Encouraging deep renovation of residential buildings is necessary and worthwhile

2021. 2. 17.

The Hungarian Institute of Energy Efficiency (MEHI) has prepared a study entitled Hungarian Renovation Wave on the various benefits of a largescale building renovation program in Hungary. The study is based on a representative residential survey that examined the willingness of Hungarian homeowners to renovate their homes and their sensitivity to the introduction of certain financial incentive measures.

There is now a broad consensus among researchers that energy efficiency is one of the most cost-effective means of achieving climate goals, with many positive spill-over effects in addition to energy savings and emission reductions. Without deep renovations in residential buildings with the greatest potential for energy savings, it is not realistic to achieve energy consumption and emission reduction targets, carbon neutrality by 2050. At the same time, this is the area where no breakthrough has been achieved in recent years, either at EU level or in Hungary. The study explores the reasons for this and the incentives for scaling up building renovations.

In November 2020, MEHI carried out a representative population survey with the following research questions. We looked at what energy refurbishments owners have made on their residential properties over the past five years, what investments they plan to make in the next 5-year period, how they plan to finance it, what motivates them most, and how much more investment would be implemented if certain support and incentive instruments were available.

Summarizing the results, we see that although the number of building energy retrofits has increased significantly in recent years and more and more people are planning energy efficiency upgrades, individual measures and partial renovations still dominate, measures are typically carried out without an energy plan, resulting in no significant energy savings.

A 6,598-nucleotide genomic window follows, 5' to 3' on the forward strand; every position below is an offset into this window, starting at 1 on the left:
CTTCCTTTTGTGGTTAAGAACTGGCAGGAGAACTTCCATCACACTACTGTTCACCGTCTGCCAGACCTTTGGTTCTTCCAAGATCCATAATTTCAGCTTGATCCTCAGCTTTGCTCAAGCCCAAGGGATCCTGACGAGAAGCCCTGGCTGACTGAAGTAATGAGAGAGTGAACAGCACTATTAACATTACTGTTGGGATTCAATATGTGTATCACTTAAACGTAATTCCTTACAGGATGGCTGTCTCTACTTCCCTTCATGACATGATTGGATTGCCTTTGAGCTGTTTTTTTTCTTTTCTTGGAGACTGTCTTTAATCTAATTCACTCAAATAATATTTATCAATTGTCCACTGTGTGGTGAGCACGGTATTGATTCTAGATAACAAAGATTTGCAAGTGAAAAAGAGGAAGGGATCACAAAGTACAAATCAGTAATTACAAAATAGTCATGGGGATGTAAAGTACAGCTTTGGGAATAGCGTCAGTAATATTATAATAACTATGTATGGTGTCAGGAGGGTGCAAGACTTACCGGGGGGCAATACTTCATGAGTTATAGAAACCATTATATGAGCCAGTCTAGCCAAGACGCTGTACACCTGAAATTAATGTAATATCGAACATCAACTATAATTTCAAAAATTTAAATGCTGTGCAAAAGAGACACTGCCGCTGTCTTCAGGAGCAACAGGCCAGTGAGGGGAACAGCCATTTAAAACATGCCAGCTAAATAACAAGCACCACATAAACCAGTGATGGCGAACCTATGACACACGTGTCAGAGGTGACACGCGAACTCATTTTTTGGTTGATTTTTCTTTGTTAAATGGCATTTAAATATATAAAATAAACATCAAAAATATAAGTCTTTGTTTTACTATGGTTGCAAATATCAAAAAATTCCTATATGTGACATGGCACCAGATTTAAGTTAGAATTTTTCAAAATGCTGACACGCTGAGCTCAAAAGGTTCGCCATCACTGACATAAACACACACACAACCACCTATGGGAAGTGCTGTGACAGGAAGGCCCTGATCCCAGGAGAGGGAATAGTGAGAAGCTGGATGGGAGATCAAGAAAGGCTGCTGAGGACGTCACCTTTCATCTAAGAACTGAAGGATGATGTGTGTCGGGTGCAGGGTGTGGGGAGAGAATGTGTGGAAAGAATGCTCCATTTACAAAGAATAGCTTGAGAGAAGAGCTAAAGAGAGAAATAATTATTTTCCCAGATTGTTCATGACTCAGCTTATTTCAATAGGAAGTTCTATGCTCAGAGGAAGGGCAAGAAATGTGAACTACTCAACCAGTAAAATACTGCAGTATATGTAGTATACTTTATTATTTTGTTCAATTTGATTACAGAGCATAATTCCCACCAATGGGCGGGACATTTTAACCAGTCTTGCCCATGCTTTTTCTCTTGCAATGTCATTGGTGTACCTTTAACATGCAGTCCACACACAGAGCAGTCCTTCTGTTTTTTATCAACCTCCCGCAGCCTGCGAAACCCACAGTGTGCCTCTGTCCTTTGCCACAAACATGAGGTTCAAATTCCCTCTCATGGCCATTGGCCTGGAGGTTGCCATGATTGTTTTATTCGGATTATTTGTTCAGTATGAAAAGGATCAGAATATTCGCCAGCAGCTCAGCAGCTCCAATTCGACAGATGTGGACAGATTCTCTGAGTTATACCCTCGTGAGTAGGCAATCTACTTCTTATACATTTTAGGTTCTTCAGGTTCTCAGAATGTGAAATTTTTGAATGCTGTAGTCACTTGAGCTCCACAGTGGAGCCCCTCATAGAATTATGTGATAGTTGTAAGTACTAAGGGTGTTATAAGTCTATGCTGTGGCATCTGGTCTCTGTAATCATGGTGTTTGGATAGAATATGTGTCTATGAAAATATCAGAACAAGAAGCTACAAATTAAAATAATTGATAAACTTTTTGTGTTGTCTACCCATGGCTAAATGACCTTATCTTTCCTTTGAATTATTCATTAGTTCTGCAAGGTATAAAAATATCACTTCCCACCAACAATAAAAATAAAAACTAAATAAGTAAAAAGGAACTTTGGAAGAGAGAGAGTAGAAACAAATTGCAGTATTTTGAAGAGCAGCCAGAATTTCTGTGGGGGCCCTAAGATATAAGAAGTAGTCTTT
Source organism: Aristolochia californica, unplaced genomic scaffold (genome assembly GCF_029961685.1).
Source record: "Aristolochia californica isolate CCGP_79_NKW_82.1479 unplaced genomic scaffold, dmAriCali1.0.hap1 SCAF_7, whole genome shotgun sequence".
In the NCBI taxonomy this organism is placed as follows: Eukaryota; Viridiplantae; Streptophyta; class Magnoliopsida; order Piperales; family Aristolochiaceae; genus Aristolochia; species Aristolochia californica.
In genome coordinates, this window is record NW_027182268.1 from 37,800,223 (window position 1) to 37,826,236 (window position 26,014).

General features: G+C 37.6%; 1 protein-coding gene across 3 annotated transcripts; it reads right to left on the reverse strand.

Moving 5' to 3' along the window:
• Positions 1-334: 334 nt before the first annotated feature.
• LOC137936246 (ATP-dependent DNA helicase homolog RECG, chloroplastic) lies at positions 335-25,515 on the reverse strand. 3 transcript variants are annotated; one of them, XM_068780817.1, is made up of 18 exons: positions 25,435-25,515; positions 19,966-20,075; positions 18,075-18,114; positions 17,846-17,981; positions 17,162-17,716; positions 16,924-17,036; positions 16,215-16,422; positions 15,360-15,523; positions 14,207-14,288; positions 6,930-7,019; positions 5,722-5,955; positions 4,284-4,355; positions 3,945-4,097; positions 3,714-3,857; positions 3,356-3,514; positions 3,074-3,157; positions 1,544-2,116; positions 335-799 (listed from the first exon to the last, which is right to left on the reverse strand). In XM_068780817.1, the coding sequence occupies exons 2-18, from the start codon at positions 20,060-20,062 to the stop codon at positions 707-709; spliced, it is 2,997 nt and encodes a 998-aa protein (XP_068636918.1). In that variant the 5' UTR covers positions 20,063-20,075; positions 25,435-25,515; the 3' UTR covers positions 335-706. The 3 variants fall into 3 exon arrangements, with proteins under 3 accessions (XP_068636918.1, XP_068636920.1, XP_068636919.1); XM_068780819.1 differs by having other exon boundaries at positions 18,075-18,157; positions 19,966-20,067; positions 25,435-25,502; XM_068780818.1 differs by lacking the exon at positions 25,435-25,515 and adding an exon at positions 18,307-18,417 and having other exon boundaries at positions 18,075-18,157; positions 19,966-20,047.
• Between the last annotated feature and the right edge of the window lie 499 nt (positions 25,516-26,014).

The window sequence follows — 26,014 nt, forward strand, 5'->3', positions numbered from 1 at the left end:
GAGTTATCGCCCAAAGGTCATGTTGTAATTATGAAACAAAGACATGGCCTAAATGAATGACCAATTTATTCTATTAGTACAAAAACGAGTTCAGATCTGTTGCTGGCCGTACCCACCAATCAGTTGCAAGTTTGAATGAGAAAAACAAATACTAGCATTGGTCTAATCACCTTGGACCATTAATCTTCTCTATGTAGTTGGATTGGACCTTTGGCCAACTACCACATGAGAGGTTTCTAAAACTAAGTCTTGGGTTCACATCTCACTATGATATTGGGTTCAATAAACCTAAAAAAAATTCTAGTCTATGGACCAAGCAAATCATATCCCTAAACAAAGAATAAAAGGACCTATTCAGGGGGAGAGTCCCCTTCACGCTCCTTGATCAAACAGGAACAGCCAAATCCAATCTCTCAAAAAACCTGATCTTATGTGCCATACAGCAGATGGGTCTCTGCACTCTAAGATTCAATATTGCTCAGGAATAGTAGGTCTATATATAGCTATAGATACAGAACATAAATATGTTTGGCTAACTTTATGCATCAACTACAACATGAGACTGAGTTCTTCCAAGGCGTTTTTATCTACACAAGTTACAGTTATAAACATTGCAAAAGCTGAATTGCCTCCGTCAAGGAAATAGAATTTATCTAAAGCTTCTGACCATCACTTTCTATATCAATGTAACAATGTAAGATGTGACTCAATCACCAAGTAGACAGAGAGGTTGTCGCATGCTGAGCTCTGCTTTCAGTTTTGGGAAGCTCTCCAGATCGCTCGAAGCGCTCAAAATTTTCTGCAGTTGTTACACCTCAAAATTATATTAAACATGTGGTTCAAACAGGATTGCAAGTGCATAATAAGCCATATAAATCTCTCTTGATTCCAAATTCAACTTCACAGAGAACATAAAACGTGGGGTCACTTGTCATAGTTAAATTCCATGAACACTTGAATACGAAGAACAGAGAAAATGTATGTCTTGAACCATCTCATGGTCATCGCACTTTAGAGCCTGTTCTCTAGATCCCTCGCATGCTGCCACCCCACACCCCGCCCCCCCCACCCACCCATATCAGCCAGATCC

Looking at the renovation plans from the survey, a large-scale residential energy efficiency market seems to emerge for the next five years, with an investment value of nearly HUF 3,000 billion. It would be important to carry out renovations in a way that the associated energy saving potential can be exploited as much as possible. It would be necessary to introduce a financial support scheme in which the conditions are set in such a way as to encourage renovators to make complex investments, and subsidies should be linked to the depth of renovation.

Financing deep renovations can be a huge financial burden for the state on the one hand, and it can also bring multiple benefits due to the wider effects of the measures on the other. The study examined six forms of support incentives (grants, VAT rebates, loans and one-stop-shops): it assessed the extent to which renovators would expand their energy efficiency upgrades, calculated the public finance outcome of these subsidies, their impact on employment and the amount of energy and CO2 savings they can achieve.

We also received unexpected results and interesting facts both in the popularity of the various support forms and in the impact on the government budget balance. Each of the forms of support examined in the study is suitable for economic recovery, but the different types have different advantages if we analyse their feasibility, monitoring of energy savings, economic whitening, or their impact on public revenues. In each case, however, if energy efficiency aspects appear in a subsidy as the main incentive for deeper renovation, we can expect several broad positive effects in addition to economic recovery, energy and CO2 savings.

 

The implementation of the representative survey was supported by: